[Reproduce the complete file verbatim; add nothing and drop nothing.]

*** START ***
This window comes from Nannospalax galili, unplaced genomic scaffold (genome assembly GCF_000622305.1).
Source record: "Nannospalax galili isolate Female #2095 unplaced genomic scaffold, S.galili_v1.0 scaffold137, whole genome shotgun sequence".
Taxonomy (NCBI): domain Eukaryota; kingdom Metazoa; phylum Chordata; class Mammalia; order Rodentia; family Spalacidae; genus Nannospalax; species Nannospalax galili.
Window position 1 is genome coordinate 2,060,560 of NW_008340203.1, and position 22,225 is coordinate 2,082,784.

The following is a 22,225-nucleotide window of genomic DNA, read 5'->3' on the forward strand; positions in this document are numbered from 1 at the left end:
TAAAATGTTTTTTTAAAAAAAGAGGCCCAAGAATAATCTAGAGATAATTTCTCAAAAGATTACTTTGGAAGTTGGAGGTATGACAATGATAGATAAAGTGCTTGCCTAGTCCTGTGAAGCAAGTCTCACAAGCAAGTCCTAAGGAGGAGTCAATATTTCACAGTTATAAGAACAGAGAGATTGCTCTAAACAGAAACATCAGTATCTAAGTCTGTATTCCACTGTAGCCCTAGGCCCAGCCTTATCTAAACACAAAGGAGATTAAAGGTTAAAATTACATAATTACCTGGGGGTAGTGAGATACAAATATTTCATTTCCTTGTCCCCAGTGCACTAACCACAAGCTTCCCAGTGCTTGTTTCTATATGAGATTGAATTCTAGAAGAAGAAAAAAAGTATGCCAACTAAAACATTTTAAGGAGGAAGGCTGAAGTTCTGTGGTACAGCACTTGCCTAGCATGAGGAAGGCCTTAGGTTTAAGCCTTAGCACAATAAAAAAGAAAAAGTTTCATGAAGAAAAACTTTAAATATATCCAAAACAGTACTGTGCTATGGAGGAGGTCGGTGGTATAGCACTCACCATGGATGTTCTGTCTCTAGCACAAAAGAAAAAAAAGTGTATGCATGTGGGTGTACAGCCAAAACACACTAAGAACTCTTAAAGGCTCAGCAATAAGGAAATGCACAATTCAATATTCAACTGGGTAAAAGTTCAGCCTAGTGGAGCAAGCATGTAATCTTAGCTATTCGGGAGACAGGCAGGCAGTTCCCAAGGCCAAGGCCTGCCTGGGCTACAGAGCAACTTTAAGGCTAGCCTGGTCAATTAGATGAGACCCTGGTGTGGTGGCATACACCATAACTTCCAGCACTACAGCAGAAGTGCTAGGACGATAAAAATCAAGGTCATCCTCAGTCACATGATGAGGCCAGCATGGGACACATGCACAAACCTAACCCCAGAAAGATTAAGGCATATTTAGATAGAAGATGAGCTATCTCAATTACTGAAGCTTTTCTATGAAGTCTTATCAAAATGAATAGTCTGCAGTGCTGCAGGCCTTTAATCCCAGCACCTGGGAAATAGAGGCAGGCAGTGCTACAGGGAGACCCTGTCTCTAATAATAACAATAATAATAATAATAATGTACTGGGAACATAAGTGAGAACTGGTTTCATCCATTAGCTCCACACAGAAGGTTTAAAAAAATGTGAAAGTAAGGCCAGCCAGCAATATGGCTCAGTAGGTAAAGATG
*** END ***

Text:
This window comes from Nannospalax galili, unplaced genomic scaffold (genome assembly GCF_000622305.1).
Source record: "Nannospalax galili isolate Female #2095 unplaced genomic scaffold, S.galili_v1.0 scaffold137, whole genome shotgun sequence".
Taxonomy (NCBI): domain Eukaryota; kingdom Metazoa; phylum Chordata; class Mammalia; order Rodentia; family Spalacidae; genus Nannospalax; species Nannospalax galili.
Window position 1 is genome coordinate 2,060,560 of NW_008340203.1, and position 22,225 is coordinate 2,082,784.

The following is a 22,225-nucleotide window of genomic DNA, read 5'->3' on the forward strand; positions in this document are numbered from 1 at the left end:
TAAAATGTTTTTTTAAAAAAAGAGGCCCAAGAATAATCTAGAGATAATTTCTCAAAAGATTACTTTGGAAGTTGGAGGTATGACAATGATAGATAAAGTGCTTGCCTAGTCCTGTGAAGCAAGTCTCACAAGCAAGTCCTAAGGAGGAGTCAATATTTCACAGTTATAAGAACAGAGAGATTGCTCTAAACAGAAACATCAGTATCTAAGTCTGTATTCCACTGTAGCCCTAGGCCCAGCCTTATCTAAACACAAAGGAGATTAAAGGTTAAAATTACATAATTACCTGGGGGTAGTGAGATACAAATATTTCATTTCCTTGTCCCCAGTGCACTAACCACAAGCTTCCCAGTGCTTGTTTCTATATGAGATTGAATTCTAGAAGAAGAAAAAAAGTATGCCAACTAAAACATTTTAAGGAGGAAGGCTGAAGTTCTGTGGTACAGCACTTGCCTAGCATGAGGAAGGCCTTAGGTTTAAGCCTTAGCACAATAAAAAAGAAAAAGTTTCATGAAGAAAAACTTTAAATATATCCAAAACAGTACTGTGCTATGGAGGAGGTCGGTGGTATAGCACTCACCATGGATGTTCTGTCTCTAGCACAAAAGAAAAAAAAGTGTATGCATGTGGGTGTACAGCCAAAACACACTAAGAACTCTTAAAGGCTCAGCAATAAGGAAATGCACAATTCAATATTCAACTGGGTAAAAGTTCAGCCTAGTGGAGCAAGCATGTAATCTTAGCTATTCGGGAGACAGGCAGGCAGTTCCCAAGGCCAAGGCCTGCCTGGGCTACAGAGCAACTTTAAGGCTAGCCTGGTCAATTAGATGAGACCCTGGTGTGGTGGCATACACCATAACTTCCAGCACTACAGCAGAAGTGCTAGGACGATAAAAATCAAGGTCATCCTCAGTCACATGATGAGGCCAGCATGGGACACATGCACAAACCTAACCCCAGAAAGATTAAGGCATATTTAGATAGAAGATGAGCTATCTCAATTACTGAAGCTTTTCTATGAAGTCTTATCAAAATGAATAGTCTGCAGTGCTGCAGGCCTTTAATCCCAGCACCTGGGAAATAGAGGCAGGCAGTGCTACAGGGAGACCCTGTCTCTAATAATAACAATAATAATAATAATAATGTACTGGGAACATAAGTGAGAACTGGTTTCATCCATTAGCTCCACACAGAAGGTTTAAAAAAATGTGAAAGTAAGGCCAGCCAGCAATATGGCTCAGTAGGTAAAGATG